Alan Knott-Craig’s smart play
The Cell C CEO is making the right strategic moves and hitting his rivals where it hurts. By Duncan McLeod.
Alan Knott-Craig’s move to simplify Cell C’s tariff structures is a smart strategic manoeuvre. He’s making it easy for customers to understand what they’re getting for their money. It’s long overdue in an industry where the bigger players bewilder their customers with complexity.
Knott-Craig, the founding CEO of Vodacom, has certainly been making waves since he took the reins at Cell C in April. He’s slashed the cost of calls to all local networks to 99c/minute on per-second billing. He’s cut data prices on promotional products — with permanent cuts expected to follow in the next few weeks — and he’s thrown down the gauntlet on international tariffs, too.
Perhaps more significantly, though, in the few months he’s been in the role, he’s moved to simplify tariff options for consumers, offering the same rate to any network at any time on per-second billing for both postpaid and prepaid customers.
Knott-Craig told me in a recent interview that the company took a conscious decision that it would not release new products that could not be understood by a five-year-old. He said the company had to overcome a “psychological barrier” not to introduce “a mirror here and a bit of smoke there”.
Other operators have balked at Cell C’s new tariffs. MTN, most notably, said its MTN Zone product, which offers discounts based on the time of the day or week and network traffic load, meant it had the most affordable rates in the market. But that missed the point entirely. I dare anyone outside MTN’s billing department to explain exactly how much one can expect to pay at any given time of the day. It’s hard to budget that way. It’s my job to write about this industry yet even my head hurts when I read through the big operators’ tariff plans!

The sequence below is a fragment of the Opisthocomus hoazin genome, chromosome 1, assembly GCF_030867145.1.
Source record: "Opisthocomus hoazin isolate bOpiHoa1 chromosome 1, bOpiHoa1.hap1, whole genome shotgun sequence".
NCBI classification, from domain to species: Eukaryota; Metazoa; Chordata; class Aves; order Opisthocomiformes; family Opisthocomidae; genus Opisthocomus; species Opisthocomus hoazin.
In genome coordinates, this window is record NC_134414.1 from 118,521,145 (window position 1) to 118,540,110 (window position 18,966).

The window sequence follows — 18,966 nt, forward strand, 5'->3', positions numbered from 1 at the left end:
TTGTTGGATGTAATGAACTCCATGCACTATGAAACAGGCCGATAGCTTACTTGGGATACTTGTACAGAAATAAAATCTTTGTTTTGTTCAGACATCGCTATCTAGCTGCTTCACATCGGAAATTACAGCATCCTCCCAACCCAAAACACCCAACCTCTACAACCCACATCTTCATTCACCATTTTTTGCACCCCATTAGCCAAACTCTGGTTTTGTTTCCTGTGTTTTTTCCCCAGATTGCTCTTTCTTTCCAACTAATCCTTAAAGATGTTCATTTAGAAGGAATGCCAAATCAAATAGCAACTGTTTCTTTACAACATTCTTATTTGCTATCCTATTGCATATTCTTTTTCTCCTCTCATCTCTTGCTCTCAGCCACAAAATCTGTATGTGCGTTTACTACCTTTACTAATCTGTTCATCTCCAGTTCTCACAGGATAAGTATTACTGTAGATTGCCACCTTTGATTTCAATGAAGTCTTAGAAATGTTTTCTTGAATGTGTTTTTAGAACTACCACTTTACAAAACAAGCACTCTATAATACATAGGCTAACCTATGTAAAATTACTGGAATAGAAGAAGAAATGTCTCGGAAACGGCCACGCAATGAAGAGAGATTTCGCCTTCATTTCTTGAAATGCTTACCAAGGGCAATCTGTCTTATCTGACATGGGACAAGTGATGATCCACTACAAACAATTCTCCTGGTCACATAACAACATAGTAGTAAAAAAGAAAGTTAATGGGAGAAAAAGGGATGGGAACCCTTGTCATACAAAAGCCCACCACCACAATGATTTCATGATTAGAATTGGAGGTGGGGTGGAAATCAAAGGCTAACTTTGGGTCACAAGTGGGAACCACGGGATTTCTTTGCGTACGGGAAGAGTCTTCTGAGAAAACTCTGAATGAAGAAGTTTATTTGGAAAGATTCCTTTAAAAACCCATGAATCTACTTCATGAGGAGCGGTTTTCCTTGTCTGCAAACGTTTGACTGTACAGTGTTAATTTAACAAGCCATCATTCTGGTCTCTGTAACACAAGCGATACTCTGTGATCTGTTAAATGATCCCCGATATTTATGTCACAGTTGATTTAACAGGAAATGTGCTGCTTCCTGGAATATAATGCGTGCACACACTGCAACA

Knott-Craig said it was too early to tell whether the simplified and lower-cost tariffs from Cell C were having an impact on its market share or whether customers of MTN and Vodacom were leaving them. The picture should become clearer in the next few months, but what’s already certain is that Cell C’s new boss is thinking big. He said soon after he was appointed that he wanted the operator to notch up 25% of the local market. Everyone assumed at the time he meant he wanted 25% of the active subscriber base in SA; he’s now clarified that he was being even more aggressive — he wants a quarter of the total cellular revenue pot.
If anyone is going to fix Cell C it’s going to be Knott-Craig. He helped build the industry, turning Vodacom into the country’s largest mobile operator. He did this, in large part, by creating a powerful distribution channel and a solid nationwide network. But he was also complicit in creating the complexity the industry lives with today. In his new role, he appears determined to set that right — perhaps if only because it’s in the best interests of Cell C to do so.
Vodacom is clearly worried about Knott-Craig. It reacted quickly to Cell C’s cut in prepaid tariffs, announcing new rates of its own. But in its haste to beat the smaller operator to the punch, it landed in hot water with the regulator when it rushed its new tariffs to market without following tariff-filing regulations to the letter. It was forced into an embarrassing about-turn.
In my interview, Knott-Craig described his bigger rival as a “formidable machine” and a “powerful, well-oiled juggernaut”. But he’s determined to carve a much bigger market for Cell C, saying that if it doesn’t reach revenue market share of 20%-25%, it will be hard to build a self-sustaining business. “There is no alternative; you can’t be a national network and a niche player,” he said. “There’s no such thing.”
It seems the SA cellular wars are just getting started. — (c) 2012 NewsCentral Media